Here’s How to Turn Any Dinner into a Sheet Pan Meal
Are you a fan of sheet pan meals? If not, we hope to convince you to give them a try. These easy meals cook quickly, get your food deliciously and deeply browned, and require minimal management on the part of the cook. Many of your suppertime staples can easily transition from stovetop to sheet pan — so the next time there’s chicken, tofu, or seafood on the menu, leave the skillet on the shelf. While we haven’t quite figured out how to make soup on a sheet pan yet, here’s how to make practically every other meal into a sheet pan dinner.
What Makes Sheet Pans So Special?
Sheet pans are one of the most versatile kitchen tools. In restaurant supply stores, these sturdy aluminum or stainless steel rimmed baking sheets are usually labeled as 1/2 sheet pans. Thanks to the large surface area (18×13 inches), superb heat conduction, and low sides, food cooks quickly and browns beautifully on sheet pans. And when you’re done, we’ve found the best way to clean your sheet pans, too.
Shop smart: Here’s How to Buy a Sheet Pan You’ll Use Forever
Pick a Protein
Start building your meal by choosing a protein. Sheet pan dinners cook hot and fast, generally in a 375°F to 425°F oven. Use the following times as a guideline, but rely other indicators and an instant-read thermometer to determine doneness.
- Chicken, whole and cubed boneless skinless breasts and thighs: 15 to 20 minutes or 165°F
- Chicken, bone-in skin-on breasts and thighs: 25 to 35 minutes or 165°F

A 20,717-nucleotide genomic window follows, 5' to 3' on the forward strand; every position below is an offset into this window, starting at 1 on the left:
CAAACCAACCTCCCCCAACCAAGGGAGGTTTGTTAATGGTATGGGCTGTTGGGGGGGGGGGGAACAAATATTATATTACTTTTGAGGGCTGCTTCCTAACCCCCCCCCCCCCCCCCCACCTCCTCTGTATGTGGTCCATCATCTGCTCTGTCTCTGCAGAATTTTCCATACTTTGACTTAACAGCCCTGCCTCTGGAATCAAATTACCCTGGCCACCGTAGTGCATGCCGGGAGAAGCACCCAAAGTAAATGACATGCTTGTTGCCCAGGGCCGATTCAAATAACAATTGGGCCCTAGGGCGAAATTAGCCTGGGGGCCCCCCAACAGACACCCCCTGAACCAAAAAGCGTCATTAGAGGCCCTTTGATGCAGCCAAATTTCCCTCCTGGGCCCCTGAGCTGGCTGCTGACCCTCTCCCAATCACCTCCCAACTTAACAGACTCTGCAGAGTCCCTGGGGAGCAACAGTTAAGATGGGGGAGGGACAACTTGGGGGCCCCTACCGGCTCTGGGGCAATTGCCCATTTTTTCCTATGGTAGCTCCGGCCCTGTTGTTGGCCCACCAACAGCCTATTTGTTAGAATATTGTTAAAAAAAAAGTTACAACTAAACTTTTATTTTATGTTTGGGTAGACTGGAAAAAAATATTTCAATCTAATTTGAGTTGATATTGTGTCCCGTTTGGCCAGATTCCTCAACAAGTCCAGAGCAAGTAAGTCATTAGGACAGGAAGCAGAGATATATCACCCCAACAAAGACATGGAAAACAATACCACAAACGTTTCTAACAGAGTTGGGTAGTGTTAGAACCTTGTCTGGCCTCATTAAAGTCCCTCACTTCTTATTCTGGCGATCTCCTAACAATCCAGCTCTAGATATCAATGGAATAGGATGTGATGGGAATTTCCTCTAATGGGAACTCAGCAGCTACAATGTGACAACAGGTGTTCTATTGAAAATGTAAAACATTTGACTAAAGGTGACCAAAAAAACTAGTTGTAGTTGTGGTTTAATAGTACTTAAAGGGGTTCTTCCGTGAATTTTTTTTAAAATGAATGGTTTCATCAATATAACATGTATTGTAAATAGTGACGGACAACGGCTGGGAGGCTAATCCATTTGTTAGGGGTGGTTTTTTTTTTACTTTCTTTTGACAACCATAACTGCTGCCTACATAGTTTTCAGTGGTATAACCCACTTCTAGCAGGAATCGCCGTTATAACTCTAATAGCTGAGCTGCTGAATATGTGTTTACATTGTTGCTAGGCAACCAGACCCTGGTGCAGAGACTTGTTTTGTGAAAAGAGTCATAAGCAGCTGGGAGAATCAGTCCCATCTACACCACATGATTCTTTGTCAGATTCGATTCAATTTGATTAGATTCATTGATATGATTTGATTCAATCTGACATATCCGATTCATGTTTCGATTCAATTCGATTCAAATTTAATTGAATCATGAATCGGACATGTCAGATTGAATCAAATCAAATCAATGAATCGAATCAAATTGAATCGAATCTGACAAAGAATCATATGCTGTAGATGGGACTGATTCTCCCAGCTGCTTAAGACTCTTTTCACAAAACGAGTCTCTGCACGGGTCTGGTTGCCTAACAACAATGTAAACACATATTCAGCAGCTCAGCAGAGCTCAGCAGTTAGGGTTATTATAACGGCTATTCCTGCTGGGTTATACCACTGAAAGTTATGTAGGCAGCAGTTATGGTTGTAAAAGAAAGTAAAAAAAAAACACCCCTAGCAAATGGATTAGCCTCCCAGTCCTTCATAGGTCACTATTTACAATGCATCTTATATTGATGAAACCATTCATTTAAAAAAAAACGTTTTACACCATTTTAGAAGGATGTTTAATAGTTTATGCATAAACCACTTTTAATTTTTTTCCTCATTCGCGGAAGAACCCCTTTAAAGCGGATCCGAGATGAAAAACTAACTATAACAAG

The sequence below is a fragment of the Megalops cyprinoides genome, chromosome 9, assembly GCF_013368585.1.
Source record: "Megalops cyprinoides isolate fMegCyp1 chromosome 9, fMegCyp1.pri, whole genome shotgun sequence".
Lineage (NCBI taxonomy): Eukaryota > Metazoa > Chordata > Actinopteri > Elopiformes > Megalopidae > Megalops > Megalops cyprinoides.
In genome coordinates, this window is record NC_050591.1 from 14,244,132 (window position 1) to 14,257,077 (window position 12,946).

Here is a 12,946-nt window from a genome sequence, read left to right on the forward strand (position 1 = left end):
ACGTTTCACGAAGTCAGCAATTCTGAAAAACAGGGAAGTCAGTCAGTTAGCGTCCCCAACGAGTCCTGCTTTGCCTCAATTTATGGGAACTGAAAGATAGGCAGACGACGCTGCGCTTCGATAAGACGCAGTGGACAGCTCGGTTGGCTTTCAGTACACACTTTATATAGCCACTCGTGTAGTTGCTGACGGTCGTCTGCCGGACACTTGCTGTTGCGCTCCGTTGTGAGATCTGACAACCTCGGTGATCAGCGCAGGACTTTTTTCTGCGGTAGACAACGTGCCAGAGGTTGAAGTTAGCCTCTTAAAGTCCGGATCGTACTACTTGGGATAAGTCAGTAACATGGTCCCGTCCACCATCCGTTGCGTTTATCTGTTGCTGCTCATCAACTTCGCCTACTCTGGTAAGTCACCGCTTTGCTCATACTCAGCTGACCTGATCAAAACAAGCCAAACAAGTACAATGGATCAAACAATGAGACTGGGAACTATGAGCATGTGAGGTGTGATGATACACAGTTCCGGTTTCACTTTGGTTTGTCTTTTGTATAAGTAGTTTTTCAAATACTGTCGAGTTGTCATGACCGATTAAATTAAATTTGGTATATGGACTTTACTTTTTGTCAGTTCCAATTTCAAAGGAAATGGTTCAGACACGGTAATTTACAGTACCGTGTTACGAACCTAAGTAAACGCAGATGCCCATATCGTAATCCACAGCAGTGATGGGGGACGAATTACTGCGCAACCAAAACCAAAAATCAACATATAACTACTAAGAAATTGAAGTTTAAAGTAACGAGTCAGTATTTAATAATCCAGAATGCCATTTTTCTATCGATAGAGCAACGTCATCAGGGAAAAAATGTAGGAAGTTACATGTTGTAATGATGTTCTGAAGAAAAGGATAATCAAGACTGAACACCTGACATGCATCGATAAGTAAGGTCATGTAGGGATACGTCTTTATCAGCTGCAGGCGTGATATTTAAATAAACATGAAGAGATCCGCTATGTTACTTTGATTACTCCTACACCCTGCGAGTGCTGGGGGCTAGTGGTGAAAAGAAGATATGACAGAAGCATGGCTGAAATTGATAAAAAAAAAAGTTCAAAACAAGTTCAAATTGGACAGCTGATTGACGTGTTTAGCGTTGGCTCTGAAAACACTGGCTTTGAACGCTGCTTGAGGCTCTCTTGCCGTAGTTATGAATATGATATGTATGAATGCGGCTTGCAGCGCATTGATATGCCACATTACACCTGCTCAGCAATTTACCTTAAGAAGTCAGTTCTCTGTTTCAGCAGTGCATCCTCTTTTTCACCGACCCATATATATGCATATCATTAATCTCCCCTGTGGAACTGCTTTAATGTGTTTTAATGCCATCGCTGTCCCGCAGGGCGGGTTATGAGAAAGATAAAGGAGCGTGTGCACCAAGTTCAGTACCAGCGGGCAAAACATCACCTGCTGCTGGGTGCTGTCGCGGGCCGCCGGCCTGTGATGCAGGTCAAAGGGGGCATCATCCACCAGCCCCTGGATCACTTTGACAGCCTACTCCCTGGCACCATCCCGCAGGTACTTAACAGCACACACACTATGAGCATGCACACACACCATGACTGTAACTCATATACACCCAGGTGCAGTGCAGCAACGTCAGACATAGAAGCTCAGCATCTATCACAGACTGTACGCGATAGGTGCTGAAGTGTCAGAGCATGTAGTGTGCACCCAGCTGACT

- Pork tenderloin: 20 to 25 minutes or 145°F
- Steak, 1 – to 1 1/4-inch thick: Broil about 8 minutes for rare (115 to 120°F), 9 minutes for medium-rare (120 to 125°F), and 10 minutes for medium (130 to 135°F)
- Sausage: About 20 minutes or 165°F
- Tofu: 30 to 35 minutes or until crisp and warmed through
- Shrimp: 6 to 8 minutes or until curled and opaque
- Fish: 10 to 15 minutes or until flakes easily, or broil 6 to 8 minutes
Once you’ve sorted out your protein, add some veggies. Vegetables fall into two categories: quick- and long-cooking veg. Size also factors into the time it takes to cook, with smaller pieces cooking more quickly than large ones.
- Quick-cooking: Tender vegetables like onion, bell pepper, tomatoes, green beans, okra, and asparagus cook quickly when spread on a sheet pan and roasted in a hot oven. Consider frozen vegetables a part of the quick-cooking category too, as they are usually par-cooked before being frozen. These vegetables cook in 12 to 20 minutes.
- Long-cooking: Dense vegetables, like potatoes, sweet potatoes, Brussels sprouts, cauliflower, and beets cook in about 30 minutes, depending on their size. Large pieces of vegetables, like quartered onions and peeled broccoli stems, also fall into this category and require a slightly longer cook time. Give these veggies a head start, then add proteins at the midpoint.
Two Tips for Super Sheet Pan Suppers
- Preheat the pan: Slide the sheet pan into the oven while it heats up. This simple step will help crisp chicken skin (when placed skin-side down for the first half of cooking) and brown the cut sides of potatoes.
- Leave space: Sheet pans can hold a lot of food — enough to feed a family of four. Spread the ingredients into an even layer, but don’t fill it from edge to edge. Leaving space for the air to flow and the moisture to evaporate will help the food brown and crisp.
Invent Your Own Sheet Pan Dinner
Once you feel confident in the basic sheet pan strategy, mix and match proteins, veggies, seasonings, and sauces. Just remember to account for the cooking times of each ingredient. To keep things easy, you can pair quick-cooking shrimp, salmon, or chicken breast cutlets with quick-cooking vegetables like tomatoes, asparagus, and tender green beans. And pair hearty vegetables like potatoes with longer-cooking bone-in proteins. If you want to combine ingredients with different cooking times, just remember that it will be a two-step process: Start with the longer-cooking stuff, then add the quick-cooking ingredients midway through.